Monthly Archives: August 2019

Red Will Be Worn This Season – Liberation Theology After The Fall of the Berlin Wall

Is This Song Liberation Theology in the Oregon Catholic Press, and Should We Be Performing It?

Todos te presentamos
Confiando en tu amistad
Nuestro esfuerzo, nuestro sudor
Nuestro diario trabajar
Queremos ver convertidos
Nuestras luchas y el dolor
En tu vida y en tu valor
Derrotando al opresor
Mira las esperanzas de este pueblo que hoy te llama
Mira los sufrimientos de los pobres que te buscan
Atiende el clamor de tu pueblo que está viviendo en la opresión
Queremos resucitar en tu vino y en tu pan
Somos un pueblo hambriento que camina en tierra ajena
Solamente son nuestras la miseria, y las cadenas
Líbranos del egoísmo, la esclavitud y la opresión
Queremos saciar en Tí nuestra sed de salvación
All we present
Trusting your friendship
Our effort, our sweat
Our daily work
We want to see converted
Our struggles and pain
In your life and in your courage
Defeating the oppressor
Look at the hopes of these people calling you today
Look at the sufferings of the poor who are looking for you
Heed the cry of your people who are living in oppression
We want to resurrect in your wine and in your bread
We are a hungry people that walks in a foreign land
Only misery and chains are ours
Deliver us from selfishness, slavery and oppression
We want to quench in you our thirst for salvation

An academic historian assess the history of liberation theology, with the finding that it was primarily responsible for the loss of the faith of millions in Latin America and the incursion of Protestant sects into the life of faith of the common people.

Red Will Be Worn This Season

…[T]he most fundamental evil of the Marxist gospel, which is not its misguided social criteria but the spiritual disaster it has visited on Latin America. Liberation Theology made a reinterpretation of Christianity in which words like “justice” and “hope” were turned into secular slogans, with a meaning related to the class struggle; personal sin was repudiated and projected onto institutions. The laity were organised into “ecclesial base communities,” modelled on the Bolshevik soviets, in which the doctrines of a revolutionary religion were preached. Traditional devotions were forbidden, only communal prayer being admitted as correct. When people went to church they heard a political rant, which assumed that the only needs of the people were material ones. The result was that the faithful turned away in their millions. The vacuum was filled by the Protestant sects, whose evangelisation at least acknowledged that people had souls to save. In a continent which, at the beginning of the 1960s, was almost solidly Catholic, Protestant sects— typically of the most grotesque kind— are now numbered in hundreds, their followers in tens of millions. A watershed in the secession was marked by the murder of Archbishop Oscar Romero of El Salvador in 1980, after which an aggressive campaign sprang up to present this politicised figure as a martyr. 29 Its result was the opposite of that of sanguis martyrum semen Ecclesiae. It was followed by a landslide of Catholics to the sects, which has made Central America, outside Mexico, the site of the strongest advance of Protestantism in the continent, with Catholicism now reduced to about half the population. In Brazil, also in the forefront of Marxist transformation, Catholic membership has fallen to about seventy percent of the country, and that a nominal figure; Mass attendance stands at only twenty percent of the 140 million declared Catholics, and these have been left with only 18,000 priests to serve them. The effects of Liberation Theology provide a yardstick by which the post-conciliar movements in the Church can be measured. When we look at the case of ecumenism, we can only point to its barrenness in tangible results, with no guide to its actual damage; but when it comes to Liberation Theology the injury to the Church can be measured in the loss of many millions of souls. If such a desertion had come after the Church had taken up a Fascist ideology in deference to modern trends, advanced opinion would be quick enough to recognise it as one of the historic blunders of Catholicism, and a morally despicable one. With Liberation Theology, we are a long way from that perception. The benevolence with which its ignes fatui are still judged is a relic of the same illusion that made liberals in the 1960s and 1970s admire the regimes of Mao and Pol Pot and blind themselves to their true character.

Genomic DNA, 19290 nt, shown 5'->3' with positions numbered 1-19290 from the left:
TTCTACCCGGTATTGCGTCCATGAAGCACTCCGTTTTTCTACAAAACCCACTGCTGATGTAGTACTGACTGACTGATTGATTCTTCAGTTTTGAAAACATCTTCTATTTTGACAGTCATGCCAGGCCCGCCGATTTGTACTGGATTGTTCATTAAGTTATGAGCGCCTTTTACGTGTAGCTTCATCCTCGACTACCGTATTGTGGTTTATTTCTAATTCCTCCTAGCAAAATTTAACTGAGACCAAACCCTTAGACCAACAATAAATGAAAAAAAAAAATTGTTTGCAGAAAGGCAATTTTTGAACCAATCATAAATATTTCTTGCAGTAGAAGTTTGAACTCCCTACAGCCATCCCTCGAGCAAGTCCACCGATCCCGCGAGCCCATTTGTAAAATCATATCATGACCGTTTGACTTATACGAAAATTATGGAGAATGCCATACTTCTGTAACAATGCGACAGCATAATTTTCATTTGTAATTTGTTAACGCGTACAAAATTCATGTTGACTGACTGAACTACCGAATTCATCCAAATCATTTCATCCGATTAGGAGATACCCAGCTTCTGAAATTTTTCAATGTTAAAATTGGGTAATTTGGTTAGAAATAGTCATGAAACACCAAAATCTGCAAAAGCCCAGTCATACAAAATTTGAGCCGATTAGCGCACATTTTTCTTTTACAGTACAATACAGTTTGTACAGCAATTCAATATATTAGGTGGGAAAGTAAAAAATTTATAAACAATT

Sire, H.J.A.; Sire, Henry. Phoenix from the Ashes: The Making, Unmaking, and Restoration of Catholic Tradition (Kindle Locations 8446-8461). Angelico Press. Kindle Edition.